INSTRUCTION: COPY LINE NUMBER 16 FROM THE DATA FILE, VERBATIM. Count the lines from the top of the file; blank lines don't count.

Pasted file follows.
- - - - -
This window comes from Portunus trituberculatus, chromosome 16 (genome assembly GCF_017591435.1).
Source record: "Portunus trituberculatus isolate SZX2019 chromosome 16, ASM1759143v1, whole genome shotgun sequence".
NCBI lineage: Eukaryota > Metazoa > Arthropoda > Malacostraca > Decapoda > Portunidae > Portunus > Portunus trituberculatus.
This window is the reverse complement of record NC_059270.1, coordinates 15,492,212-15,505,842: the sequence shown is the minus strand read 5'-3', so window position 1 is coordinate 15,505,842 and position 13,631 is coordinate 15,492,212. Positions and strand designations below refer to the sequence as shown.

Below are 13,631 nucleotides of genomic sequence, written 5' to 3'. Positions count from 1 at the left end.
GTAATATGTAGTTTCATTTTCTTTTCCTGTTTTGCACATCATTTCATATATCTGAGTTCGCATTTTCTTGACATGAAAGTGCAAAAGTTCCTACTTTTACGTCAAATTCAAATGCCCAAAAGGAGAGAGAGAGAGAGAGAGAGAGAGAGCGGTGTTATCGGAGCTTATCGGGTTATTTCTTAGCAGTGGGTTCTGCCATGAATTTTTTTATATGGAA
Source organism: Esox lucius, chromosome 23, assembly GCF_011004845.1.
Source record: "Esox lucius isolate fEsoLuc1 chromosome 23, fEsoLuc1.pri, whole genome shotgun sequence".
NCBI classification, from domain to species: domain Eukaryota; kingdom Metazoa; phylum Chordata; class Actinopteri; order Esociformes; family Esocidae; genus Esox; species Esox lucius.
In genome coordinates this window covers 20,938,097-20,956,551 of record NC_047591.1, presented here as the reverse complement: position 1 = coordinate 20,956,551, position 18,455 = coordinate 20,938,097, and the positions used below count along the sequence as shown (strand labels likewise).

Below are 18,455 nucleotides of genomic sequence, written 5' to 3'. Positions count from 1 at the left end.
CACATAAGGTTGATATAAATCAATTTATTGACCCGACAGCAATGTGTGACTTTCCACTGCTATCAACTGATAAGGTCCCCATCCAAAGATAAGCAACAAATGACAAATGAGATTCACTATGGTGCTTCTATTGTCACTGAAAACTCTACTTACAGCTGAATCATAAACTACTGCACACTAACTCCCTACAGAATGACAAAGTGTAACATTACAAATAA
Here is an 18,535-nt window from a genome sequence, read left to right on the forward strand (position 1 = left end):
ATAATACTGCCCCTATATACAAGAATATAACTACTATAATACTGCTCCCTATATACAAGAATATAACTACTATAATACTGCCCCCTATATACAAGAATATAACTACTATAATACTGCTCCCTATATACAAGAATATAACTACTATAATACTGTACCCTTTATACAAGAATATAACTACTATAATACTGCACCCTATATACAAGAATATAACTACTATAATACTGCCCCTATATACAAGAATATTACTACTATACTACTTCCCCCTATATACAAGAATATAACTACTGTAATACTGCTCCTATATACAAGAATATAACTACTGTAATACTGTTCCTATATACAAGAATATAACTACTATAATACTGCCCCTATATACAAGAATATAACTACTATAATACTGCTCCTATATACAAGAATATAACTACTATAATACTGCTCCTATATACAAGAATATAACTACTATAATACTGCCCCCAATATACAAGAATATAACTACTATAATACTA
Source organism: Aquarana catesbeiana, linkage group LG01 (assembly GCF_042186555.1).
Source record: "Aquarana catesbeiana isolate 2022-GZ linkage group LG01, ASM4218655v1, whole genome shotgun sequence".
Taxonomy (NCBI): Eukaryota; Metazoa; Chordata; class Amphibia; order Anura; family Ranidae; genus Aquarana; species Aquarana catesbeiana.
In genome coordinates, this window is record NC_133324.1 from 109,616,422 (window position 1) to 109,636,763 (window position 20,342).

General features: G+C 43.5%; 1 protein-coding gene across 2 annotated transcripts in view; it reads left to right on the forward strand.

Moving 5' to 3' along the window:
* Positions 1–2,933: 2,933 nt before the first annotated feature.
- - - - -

Source record: "Aquarana catesbeiana isolate 2022-GZ linkage group LG01, ASM4218655v1, whole genome shotgun sequence".